“Running” Across the Mount Rainier Summit

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Blending adventure running, mountaineering and fastpacking, “UltraPedestrian” Ras Vaughan and Richard Kresser establish a stout new “Only Known Time” on the glaciated Washington peak

Richard Kresser (left) and Ras Vaughan before their Mount Rainier adventure. Photo by Ras Vaughan

On Friday, July 10th, at 7:55 a.m., 44-year-old Ras Vaughan and 29-year-old Richard Kresser departed from White River Campground in pursuit of an ambitious new route that would both circumnavigate and traverse the summit of 14,411-foot Mount Rainier, the highest peak in Washington and the Cascade Range.

The route, which the two dubbed the “Rainier Wonder Route,” had never been attempted. It entailed the following: 30 clockwise miles on the Wonderland Trail to Reflection Lakes, an ascent of the Disappointment Cleaver mountaineering route, a traverse of the summit’s East Crater, a descent of the Emmons Glacier and return to the White River Campground followed by the final 63 counter-clockwise miles of the Wonderland Trail back to Reflection Lakes.

Despite a spirited start, the duo slowed down less than 10 miles into the run (which had included intermittent hiking, due to the rough terrain and 40-pound packs both were wearing). As they reached a snowless Panhandle Gap (this area usually retains snow until mid-August), the sun emerged from an overcast sky and the temperature spiked.

“In the heat of the direct sun, I could feel that my entire core was working hard to stabilize me under the weight of my load,” says Vaughan. “There have been lots of times that I have performed well in warm weather for days or weeks on end, but this was not one of them.”

Vaughan, also known as “UltraPedestrian Ras,” entered trail running as a backpacker, and has made a specialty of ultra-long-distance, often unsupported “Only Known Times.” These include his 2013 sextuple-Rim-to-Rim of the Grand Canyon in 68 hours 10 minutes, and his 2014 unsupported traverse of the state of Washington, which he completed in less than two weeks.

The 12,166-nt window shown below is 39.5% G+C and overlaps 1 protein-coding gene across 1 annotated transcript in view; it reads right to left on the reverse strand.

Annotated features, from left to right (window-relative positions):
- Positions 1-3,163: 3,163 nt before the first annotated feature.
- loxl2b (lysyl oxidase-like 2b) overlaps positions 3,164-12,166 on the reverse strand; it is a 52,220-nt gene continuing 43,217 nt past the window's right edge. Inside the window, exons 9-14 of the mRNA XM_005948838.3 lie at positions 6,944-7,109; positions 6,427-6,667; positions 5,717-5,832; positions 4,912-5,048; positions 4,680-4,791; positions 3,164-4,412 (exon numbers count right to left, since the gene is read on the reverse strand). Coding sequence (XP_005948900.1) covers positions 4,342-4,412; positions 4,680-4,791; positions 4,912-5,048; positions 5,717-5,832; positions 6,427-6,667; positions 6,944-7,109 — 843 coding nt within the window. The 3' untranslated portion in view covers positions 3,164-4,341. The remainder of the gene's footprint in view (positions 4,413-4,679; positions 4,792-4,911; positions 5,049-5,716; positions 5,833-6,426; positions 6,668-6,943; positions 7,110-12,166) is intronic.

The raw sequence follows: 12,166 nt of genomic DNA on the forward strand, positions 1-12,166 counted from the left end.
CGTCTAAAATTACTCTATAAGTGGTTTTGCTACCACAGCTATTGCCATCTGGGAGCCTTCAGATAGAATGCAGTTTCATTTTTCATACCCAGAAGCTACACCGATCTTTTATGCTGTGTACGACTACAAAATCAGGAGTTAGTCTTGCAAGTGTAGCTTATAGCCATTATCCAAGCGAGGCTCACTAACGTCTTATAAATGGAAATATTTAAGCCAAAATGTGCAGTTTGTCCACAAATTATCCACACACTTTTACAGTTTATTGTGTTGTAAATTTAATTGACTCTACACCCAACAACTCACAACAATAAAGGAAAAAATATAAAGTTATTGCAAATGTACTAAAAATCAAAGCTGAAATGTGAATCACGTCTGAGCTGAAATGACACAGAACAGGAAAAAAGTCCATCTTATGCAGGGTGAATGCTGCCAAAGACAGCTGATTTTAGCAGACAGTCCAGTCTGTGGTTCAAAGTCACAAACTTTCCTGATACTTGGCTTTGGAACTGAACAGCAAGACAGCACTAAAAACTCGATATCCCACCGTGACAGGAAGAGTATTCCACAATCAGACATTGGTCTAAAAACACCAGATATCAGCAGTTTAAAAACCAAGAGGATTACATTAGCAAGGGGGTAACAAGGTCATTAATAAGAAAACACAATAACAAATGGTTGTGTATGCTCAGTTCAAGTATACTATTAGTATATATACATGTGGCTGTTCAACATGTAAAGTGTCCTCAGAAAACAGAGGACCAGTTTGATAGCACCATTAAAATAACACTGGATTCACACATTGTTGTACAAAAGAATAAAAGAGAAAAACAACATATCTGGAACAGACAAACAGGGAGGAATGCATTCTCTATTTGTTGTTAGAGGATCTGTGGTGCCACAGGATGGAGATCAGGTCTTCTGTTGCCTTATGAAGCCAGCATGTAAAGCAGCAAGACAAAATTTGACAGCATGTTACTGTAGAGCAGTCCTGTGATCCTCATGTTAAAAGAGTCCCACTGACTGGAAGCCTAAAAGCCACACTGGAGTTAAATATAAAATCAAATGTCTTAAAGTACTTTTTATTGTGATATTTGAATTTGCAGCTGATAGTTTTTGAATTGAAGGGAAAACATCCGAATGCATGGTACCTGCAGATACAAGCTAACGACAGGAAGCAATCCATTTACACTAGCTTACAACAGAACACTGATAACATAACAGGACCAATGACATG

14,409-foot Mount Rainier, Washington’s tallest point. Photo by iStockPhoto

After enduring the first 30 miles on the Wonderland Trail, Vaughan and Kresser reached Camp Muir above Reflection Lakes on Saturday, more than six hours behind schedule. The lost time translated to unsafe travel conditions higher up on the peak, as much of the glacial snow would be under sunlight by the time they reached it.

They reevaluated, and decided to wait 18 hours for another nightfall before beginning the Disappointment Cleaver route. After a successful nighttime ascent of Rainier and traverse of the East Crater, the pair had full daylight for a descent of the crevasse-riddled Emmons Glacier. They continued to the White River Campground and called it quits, rather than run-hiking the remaining 63 miles of the Wonderland Trail, as they had planned. Vaughan calls their linkup the Cowlitz Connection Route. It took him and Kresser 54 hours 32 minutes—the “Only Known Time” for the route.

“It’s far less cumbersome than the entire Rainier Wonder Route, but still very stout,” said Vaughan. Indeed, the alternative route consisted of 50 miles with 17,000 feet of elevation gain, and included some 15 miles of mountaineering and glacier travel.

Vaughan and Kresser atop Mount Rainier after ascending the Disappointment Cleaver route. Photo by Ras Vaughan

Vaughan and Kresser completed the route in “unsupported” fashion, meaning they carried all of their gear and supplies from beginning to end. Their 40-pound packs contained food and water as well as helmets, boots, crampons, ice axes, harnesses, headlamps and a minimal climbing kit.

“Carrying our mountaineering gear for an additional 60-plus miles after the traverse was an “out there” idea,” says Vaughan, “but to me, to cache the gear just seemed so ordinary.”

Vaughan says he hopes to see others repeat his and Kresser’s feat. “In spite of it all, it’s a very soft record,” he says, “and we’d love to see someone put up a respectable time on it.”

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